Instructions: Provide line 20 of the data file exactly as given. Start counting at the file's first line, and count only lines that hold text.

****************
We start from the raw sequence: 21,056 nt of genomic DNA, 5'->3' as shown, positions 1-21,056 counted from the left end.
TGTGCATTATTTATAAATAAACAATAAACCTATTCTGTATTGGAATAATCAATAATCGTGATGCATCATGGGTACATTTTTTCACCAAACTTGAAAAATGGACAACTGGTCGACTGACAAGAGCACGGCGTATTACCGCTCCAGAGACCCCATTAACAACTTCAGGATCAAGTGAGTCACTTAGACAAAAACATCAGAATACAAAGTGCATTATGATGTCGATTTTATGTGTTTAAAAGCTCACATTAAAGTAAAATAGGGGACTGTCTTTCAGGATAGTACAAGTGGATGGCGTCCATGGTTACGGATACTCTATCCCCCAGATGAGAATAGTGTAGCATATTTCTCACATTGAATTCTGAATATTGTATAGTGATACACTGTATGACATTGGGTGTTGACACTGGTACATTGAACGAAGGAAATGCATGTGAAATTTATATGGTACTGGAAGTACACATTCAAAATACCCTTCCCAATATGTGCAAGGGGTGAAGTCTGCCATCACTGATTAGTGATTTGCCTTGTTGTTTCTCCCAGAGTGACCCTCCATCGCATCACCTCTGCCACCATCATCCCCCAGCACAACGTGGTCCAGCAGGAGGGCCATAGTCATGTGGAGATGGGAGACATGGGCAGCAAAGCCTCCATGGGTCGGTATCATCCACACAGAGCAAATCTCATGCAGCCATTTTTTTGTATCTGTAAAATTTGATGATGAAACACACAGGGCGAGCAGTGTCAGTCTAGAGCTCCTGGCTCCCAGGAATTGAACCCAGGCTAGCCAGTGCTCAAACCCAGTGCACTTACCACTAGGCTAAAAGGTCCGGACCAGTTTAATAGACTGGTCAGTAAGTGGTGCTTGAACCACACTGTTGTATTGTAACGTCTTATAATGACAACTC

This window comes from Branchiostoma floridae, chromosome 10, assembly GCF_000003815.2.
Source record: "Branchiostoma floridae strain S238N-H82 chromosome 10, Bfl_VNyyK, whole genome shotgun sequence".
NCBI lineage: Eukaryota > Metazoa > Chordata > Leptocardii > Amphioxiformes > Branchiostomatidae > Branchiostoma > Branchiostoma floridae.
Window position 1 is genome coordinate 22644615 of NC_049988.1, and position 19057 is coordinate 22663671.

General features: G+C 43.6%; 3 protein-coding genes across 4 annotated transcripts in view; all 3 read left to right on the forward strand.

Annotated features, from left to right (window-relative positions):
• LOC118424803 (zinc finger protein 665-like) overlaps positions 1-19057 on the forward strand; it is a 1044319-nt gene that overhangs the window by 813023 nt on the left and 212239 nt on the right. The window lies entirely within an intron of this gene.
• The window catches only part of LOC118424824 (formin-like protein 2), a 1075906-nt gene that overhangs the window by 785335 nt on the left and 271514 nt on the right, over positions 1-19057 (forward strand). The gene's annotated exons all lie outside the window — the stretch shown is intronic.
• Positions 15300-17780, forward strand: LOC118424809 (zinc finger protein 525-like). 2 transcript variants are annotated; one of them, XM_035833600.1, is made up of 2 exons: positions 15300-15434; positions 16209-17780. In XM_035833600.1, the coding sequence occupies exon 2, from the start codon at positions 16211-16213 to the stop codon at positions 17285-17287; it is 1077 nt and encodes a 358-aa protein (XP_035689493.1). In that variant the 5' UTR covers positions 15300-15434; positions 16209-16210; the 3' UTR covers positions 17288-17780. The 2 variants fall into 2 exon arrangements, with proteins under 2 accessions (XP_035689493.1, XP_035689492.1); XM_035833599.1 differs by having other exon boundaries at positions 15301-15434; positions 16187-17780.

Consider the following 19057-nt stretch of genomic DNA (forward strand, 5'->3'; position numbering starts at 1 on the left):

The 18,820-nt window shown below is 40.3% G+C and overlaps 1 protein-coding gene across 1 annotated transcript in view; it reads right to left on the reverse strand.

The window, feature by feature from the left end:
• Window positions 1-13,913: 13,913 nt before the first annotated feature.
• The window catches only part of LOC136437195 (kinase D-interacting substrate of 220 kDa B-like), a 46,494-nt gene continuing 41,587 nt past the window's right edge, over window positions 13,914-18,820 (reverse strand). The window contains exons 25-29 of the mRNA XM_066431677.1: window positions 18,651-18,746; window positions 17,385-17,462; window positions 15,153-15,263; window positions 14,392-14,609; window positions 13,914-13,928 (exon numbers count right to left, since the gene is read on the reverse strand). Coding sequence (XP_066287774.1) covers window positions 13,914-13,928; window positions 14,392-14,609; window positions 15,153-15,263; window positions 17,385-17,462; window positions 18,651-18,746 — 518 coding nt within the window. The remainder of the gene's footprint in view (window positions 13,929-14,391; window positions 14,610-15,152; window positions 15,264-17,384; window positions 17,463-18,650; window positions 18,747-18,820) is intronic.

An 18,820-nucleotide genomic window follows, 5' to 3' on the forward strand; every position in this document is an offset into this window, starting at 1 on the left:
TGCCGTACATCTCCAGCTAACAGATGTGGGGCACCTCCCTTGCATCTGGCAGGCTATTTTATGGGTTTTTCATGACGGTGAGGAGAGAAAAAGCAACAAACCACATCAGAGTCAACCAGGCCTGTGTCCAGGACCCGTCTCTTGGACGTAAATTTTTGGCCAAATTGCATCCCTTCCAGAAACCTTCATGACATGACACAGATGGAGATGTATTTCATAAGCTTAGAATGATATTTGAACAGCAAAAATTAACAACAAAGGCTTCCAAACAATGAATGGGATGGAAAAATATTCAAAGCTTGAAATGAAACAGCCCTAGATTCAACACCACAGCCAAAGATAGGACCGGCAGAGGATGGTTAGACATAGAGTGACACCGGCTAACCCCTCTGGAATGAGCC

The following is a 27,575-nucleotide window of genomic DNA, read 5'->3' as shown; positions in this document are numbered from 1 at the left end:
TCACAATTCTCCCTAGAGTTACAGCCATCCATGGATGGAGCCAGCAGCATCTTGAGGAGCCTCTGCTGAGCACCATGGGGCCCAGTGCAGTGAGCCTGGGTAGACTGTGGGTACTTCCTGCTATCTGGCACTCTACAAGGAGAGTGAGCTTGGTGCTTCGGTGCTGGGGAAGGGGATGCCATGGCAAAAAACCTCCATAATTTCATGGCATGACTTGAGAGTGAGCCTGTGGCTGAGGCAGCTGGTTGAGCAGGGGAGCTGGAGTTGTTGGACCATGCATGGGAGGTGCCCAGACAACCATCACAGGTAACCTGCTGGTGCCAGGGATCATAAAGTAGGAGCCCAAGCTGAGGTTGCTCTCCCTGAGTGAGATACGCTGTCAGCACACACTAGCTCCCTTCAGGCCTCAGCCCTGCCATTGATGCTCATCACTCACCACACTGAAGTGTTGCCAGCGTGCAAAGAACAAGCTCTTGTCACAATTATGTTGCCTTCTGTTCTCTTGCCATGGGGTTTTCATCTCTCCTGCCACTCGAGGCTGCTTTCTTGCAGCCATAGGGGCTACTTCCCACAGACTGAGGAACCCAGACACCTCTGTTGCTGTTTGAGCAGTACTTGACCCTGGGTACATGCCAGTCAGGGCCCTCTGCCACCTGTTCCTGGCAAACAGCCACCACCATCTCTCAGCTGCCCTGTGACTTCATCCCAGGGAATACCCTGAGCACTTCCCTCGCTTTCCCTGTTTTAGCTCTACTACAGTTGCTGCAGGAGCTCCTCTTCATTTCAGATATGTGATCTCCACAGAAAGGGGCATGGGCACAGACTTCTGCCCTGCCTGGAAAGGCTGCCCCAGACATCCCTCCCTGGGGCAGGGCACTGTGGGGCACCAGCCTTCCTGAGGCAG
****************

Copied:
TCACAATTCTCCCTAGAGTTACAGCCATCCATGGATGGAGCCAGCAGCATCTTGAGGAGCCTCTGCTGAGCACCATGGGGCCCAGTGCAGTGAGCCTGGGTAGACTGTGGGTACTTCCTGCTATCTGGCACTCTACAAGGAGAGTGAGCTTGGTGCTTCGGTGCTGGGGAAGGGGATGCCATGGCAAAAAACCTCCATAATTTCATGGCATGACTTGAGAGTGAGCCTGTGGCTGAGGCAGCTGGTTGAGCAGGGGAGCTGGAGTTGTTGGACCATGCATGGGAGGTGCCCAGACAACCATCACAGGTAACCTGCTGGTGCCAGGGATCATAAAGTAGGAGCCCAAGCTGAGGTTGCTCTCCCTGAGTGAGATACGCTGTCAGCACACACTAGCTCCCTTCAGGCCTCAGCCCTGCCATTGATGCTCATCACTCACCACACTGAAGTGTTGCCAGCGTGCAAAGAACAAGCTCTTGTCACAATTATGTTGCCTTCTGTTCTCTTGCCATGGGGTTTTCATCTCTCCTGCCACTCGAGGCTGCTTTCTTGCAGCCATAGGGGCTACTTCCCACAGACTGAGGAACCCAGACACCTCTGTTGCTGTTTGAGCAGTACTTGACCCTGGGTACATGCCAGTCAGGGCCCTCTGCCACCTGTTCCTGGCAAACAGCCACCACCATCTCTCAGCTGCCCTGTGACTTCATCCCAGGGAATACCCTGAGCACTTCCCTCGCTTTCCCTGTTTTAGCTCTACTACAGTTGCTGCAGGAGCTCCTCTTCATTTCAGATATGTGATCTCCACAGAAAGGGGCATGGGCACAGACTTCTGCCCTGCCTGGAAAGGCTGCCCCAGACATCCCTCCCTGGGGCAGGGCACTGTGGGGCACCAGCCTTCCTGAGGCAG